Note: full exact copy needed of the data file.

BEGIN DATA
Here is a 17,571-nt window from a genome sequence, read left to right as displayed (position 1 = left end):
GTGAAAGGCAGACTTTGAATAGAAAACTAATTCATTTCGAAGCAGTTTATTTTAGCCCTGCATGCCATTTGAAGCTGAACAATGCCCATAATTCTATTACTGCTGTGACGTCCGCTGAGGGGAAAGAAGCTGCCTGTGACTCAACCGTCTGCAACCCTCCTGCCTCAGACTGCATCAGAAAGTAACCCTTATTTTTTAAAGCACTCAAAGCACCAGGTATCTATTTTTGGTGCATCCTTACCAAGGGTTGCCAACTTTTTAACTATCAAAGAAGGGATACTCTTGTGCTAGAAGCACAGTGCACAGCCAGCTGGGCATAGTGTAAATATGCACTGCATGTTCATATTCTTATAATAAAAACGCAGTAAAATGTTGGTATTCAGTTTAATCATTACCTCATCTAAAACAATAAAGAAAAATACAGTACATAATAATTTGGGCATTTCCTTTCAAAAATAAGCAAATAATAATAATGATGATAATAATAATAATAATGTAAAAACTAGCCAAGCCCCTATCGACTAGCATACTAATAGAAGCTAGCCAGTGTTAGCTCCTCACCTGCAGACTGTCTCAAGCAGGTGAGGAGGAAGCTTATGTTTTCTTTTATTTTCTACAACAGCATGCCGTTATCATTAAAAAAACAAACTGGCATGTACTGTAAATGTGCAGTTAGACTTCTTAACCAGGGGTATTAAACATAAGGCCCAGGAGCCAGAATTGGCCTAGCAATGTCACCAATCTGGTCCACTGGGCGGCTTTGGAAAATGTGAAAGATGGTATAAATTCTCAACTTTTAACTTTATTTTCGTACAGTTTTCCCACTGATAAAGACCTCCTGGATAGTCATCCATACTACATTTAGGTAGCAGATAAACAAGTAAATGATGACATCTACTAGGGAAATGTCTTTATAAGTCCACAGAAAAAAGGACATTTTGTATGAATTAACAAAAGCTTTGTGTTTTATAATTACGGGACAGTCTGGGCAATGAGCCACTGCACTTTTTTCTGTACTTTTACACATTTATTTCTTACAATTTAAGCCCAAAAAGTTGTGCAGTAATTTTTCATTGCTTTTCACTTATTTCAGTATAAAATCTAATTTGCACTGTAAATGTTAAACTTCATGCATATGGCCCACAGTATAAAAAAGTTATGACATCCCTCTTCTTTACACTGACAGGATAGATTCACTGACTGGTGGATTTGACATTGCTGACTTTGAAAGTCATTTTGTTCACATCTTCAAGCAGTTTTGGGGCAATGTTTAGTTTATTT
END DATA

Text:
Here is a 17,571-nt window from a genome sequence, read left to right as displayed (position 1 = left end):
GTGAAAGGCAGACTTTGAATAGAAAACTAATTCATTTCGAAGCAGTTTATTTTAGCCCTGCATGCCATTTGAAGCTGAACAATGCCCATAATTCTATTACTGCTGTGACGTCCGCTGAGGGGAAAGAAGCTGCCTGTGACTCAACCGTCTGCAACCCTCCTGCCTCAGACTGCATCAGAAAGTAACCCTTATTTTTTAAAGCACTCAAAGCACCAGGTATCTATTTTTGGTGCATCCTTACCAAGGGTTGCCAACTTTTTAACTATCAAAGAAGGGATACTCTTGTGCTAGAAGCACAGTGCACAGCCAGCTGGGCATAGTGTAAATATGCACTGCATGTTCATATTCTTATAATAAAAACGCAGTAAAATGTTGGTATTCAGTTTAATCATTACCTCATCTAAAACAATAAAGAAAAATACAGTACATAATAATTTGGGCATTTCCTTTCAAAAATAAGCAAATAATAATAATGATGATAATAATAATAATAATGTAAAAACTAGCCAAGCCCCTATCGACTAGCATACTAATAGAAGCTAGCCAGTGTTAGCTCCTCACCTGCAGACTGTCTCAAGCAGGTGAGGAGGAAGCTTATGTTTTCTTTTATTTTCTACAACAGCATGCCGTTATCATTAAAAAAACAAACTGGCATGTACTGTAAATGTGCAGTTAGACTTCTTAACCAGGGGTATTAAACATAAGGCCCAGGAGCCAGAATTGGCCTAGCAATGTCACCAATCTGGTCCACTGGGCGGCTTTGGAAAATGTGAAAGATGGTATAAATTCTCAACTTTTAACTTTATTTTCGTACAGTTTTCCCACTGATAAAGACCTCCTGGATAGTCATCCATACTACATTTAGGTAGCAGATAAACAAGTAAATGATGACATCTACTAGGGAAATGTCTTTATAAGTCCACAGAAAAAAGGACATTTTGTATGAATTAACAAAAGCTTTGTGTTTTATAATTACGGGACAGTCTGGGCAATGAGCCACTGCACTTTTTTCTGTACTTTTACACATTTATTTCTTACAATTTAAGCCCAAAAAGTTGTGCAGTAATTTTTCATTGCTTTTCACTTATTTCAGTATAAAATCTAATTTGCACTGTAAATGTTAAACTTCATGCATATGGCCCACAGTATAAAAAAGTTATGACATCCCTCTTCTTTACACTGACAGGATAGATTCACTGACTGGTGGATTTGACATTGCTGACTTTGAAAGTCATTTTGTTCACATCTTCAAGCAGTTTTGGGGCAATGTTTAGTTTATTT